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Review: Hide and Seek (Park Theatre)

Updated: Mar 16

Review by Sam Waite




A teenage outcast hiding out from his homophobic abusers falling for a surprisingly deep member of the popular crowd, it’s all very familiar… except for the outcast being a national news story due to a supposed “disappearance”. Translated by Carlotta Brentan for an intimate production at the Park Theatre, Tobia Rossi’s Hide and Seek asks how far someone might go to not be seen, and what they might do to finally get some attention.


Gio has been hiding in an unseen cave, deep in the woods outside his village, for an indeterminate length of time when he is happened upon by Mirko, a popular schoolmate, and the friend of Gio’s main tormentor. Overwhelmed by the accident appearance of his longtime crush, Gio convinces him to make return visits, and to not tell anyone the truth about where he is. Eventually needing to falsify evidence both to keep the mystery alive and to throw off the search, the passion between the pair becomes stronger, and their choices more questionable.

The two boys are played very well by Loris Scarpa (Gio) and Nico Cetrulo (Mirko), both believably children believing themselves to be both more and less adult than they truly are. Scarpa leans beautifully into the “weird kid” energy of Gio, making it easy to see why someone getting to know him would be charmed, but also why people looking at him from afar would choose mockery over friendship. Cetrulo brings a good amount of boyish energy to Mirko, just one of the lads who really does just want to help out a new friend, and who wears his conflict over whether he feels more at home with his bullying cohort or his newfound lover brazenly on his sleeve.


Sadly, I did find the narrative increasingly difficult to suspend disbelief around. Given the intimacy of both the 90-seat space and the production itself, a certain amount of believability was lost as one question crept into my head: “Why is Mirko going along with this?” The pacing of the story is solidly handled, with revelations both new and old coming to light with just enough frequency to give this years in the making relationship some plausibility, but as those outside become more worried about Gio, and as Mirko finds the eyes on him moving from awe-struck (thanks to finding the first evidence) to suspicious, it’s hard not to wonder why he didn’t just tell someone from the get-go.

Brentan, as both translator and director, keeps things moving along and the tension building throughout. Her use of the space, having actors nearly tumbling into the front row when trying to put distance between them, helps greatly in solidifying just how cramped a home Gio has found for himself. The dialogue is mostly believably adolescent, with Gio trying to sound more grown-up than he is at times and Mirko’s naivete showing through his hopes for the future. Rossi has created two strong characters whose interactions are believable, and whose attraction feels inevitable, but their relationship is both stronger and more believable than their circumstances, which can then end up feeling like a means to an end. A beautiful end, with an appropriately thrilling and disarming conclusion, but still one the result of some confused (or just confusing) choices.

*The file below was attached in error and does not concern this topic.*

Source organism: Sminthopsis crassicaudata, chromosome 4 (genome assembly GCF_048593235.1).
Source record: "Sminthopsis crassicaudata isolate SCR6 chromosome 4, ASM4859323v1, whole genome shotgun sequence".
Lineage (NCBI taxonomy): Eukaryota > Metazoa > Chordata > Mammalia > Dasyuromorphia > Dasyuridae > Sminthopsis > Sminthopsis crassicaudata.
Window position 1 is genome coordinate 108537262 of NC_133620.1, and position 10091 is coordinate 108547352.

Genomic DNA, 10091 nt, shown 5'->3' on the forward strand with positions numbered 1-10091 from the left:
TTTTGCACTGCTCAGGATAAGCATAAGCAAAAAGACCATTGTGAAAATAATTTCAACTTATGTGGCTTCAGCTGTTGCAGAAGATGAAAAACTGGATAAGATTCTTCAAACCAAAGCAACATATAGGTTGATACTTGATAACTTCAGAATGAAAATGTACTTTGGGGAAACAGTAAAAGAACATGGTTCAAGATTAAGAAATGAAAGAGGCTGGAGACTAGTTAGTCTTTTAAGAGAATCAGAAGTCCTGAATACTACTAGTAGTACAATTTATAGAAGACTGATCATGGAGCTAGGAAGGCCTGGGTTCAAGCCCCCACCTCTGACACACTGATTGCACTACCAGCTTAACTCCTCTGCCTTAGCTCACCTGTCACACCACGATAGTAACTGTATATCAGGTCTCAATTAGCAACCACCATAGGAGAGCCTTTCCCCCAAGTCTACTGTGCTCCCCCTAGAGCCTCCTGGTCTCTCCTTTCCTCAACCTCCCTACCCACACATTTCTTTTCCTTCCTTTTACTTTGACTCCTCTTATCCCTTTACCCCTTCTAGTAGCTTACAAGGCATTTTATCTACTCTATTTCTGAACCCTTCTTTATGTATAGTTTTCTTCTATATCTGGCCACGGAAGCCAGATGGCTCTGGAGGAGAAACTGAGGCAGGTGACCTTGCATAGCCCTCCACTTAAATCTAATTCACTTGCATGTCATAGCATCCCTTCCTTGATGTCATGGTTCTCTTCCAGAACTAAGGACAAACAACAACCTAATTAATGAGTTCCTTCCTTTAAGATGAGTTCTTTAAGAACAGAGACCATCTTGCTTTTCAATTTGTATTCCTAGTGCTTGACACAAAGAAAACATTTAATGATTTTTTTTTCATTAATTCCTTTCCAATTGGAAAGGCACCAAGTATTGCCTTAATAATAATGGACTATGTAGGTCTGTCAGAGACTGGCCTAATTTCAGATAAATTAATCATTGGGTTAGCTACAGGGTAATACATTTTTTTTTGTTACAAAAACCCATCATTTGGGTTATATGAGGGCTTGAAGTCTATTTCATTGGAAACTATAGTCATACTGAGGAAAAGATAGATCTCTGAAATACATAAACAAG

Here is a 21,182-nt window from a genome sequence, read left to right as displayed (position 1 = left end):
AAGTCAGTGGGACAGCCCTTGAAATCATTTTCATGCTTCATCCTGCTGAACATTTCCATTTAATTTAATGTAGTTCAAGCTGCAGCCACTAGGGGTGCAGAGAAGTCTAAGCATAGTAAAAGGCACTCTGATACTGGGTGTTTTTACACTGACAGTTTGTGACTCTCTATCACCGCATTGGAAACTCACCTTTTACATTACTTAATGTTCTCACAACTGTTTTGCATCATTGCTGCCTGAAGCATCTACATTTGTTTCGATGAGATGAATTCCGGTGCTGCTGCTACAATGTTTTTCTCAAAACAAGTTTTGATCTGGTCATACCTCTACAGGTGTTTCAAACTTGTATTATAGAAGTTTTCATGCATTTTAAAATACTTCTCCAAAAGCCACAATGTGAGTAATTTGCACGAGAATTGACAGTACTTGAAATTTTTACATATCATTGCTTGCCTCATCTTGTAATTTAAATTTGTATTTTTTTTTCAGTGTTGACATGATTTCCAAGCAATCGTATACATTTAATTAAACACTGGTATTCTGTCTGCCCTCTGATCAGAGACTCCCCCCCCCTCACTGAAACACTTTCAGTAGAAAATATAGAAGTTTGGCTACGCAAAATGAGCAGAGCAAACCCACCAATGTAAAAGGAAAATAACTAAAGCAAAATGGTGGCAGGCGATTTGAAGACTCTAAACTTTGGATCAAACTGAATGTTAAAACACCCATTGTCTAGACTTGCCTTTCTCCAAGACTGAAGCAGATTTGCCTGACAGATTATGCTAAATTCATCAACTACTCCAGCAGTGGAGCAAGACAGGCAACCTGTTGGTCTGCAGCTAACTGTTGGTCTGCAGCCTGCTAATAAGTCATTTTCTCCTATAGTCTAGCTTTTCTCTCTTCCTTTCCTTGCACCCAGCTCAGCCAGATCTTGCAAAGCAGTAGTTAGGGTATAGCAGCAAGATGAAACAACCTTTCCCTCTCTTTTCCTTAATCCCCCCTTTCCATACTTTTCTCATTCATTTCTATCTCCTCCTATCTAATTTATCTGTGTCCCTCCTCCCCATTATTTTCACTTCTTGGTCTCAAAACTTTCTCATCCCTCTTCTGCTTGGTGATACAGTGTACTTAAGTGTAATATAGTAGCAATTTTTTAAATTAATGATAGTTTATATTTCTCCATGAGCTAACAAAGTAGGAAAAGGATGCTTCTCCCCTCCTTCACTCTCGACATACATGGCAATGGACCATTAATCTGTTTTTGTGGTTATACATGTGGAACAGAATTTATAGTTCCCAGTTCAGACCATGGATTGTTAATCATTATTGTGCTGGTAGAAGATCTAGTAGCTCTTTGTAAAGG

Lighting design from Alex Forey does well at suggesting beams of light finding their way into the cave, and of presenting a strong opening moment in which Mirko’s phone is placed down and the stage lights move to suggest it filling the space. Forey’s work is particularly helpful in providing some sense of time moving forward between scenes – Gio paces around the cave as the light constantly changes overhead, making an announcement seconds later that 12 days have gone by entirely believable. Music from Simone Manfredini also helps with these transitions landing as strong moments of theatricality, the volume and suddenness of the sound reminding us just how closed in and left with his thoughts Gio has left himself.

Constance Comparot’s set takes two disparate but complimentary approaches to creating the cave itself. At the back of the room is a literalised space, where lights are strung up and supplies and stacked against rocks, while a raised platform in the centre of the stage presents an imagined cave floor, allowing the actors to be raised and seen but still sitting visibly on the hard “ground”. This implies a degree of size that allows us to understand that this is more than a mere hole in the wall, and that there may in fact be enough space for someone to spend a great deal of time in. Combined with the strong performances, these design choices really do add a sense of reality to the proceedings.


Sometimes confusing but never boring, neither as thematically bold as it would like to be nor as saccharine as it could become, Hide and Seek has its flaws and does nothing to hide them, just like the young runaway at its centre. While I may have been left with questions and unease, there is a tremendous amount to like here, and I can easily understand how so many were taken with the piece’s VAULT Festival run. A success with its audience if not always with this reviewer, this is a wonderful example of just how differently art can be perceived by viewers, and that alone is worthy of celebration.


Hide and Seek plays at Park Theatre until March 30th


For tickets and information visit


Photos by Mariano Gobbi




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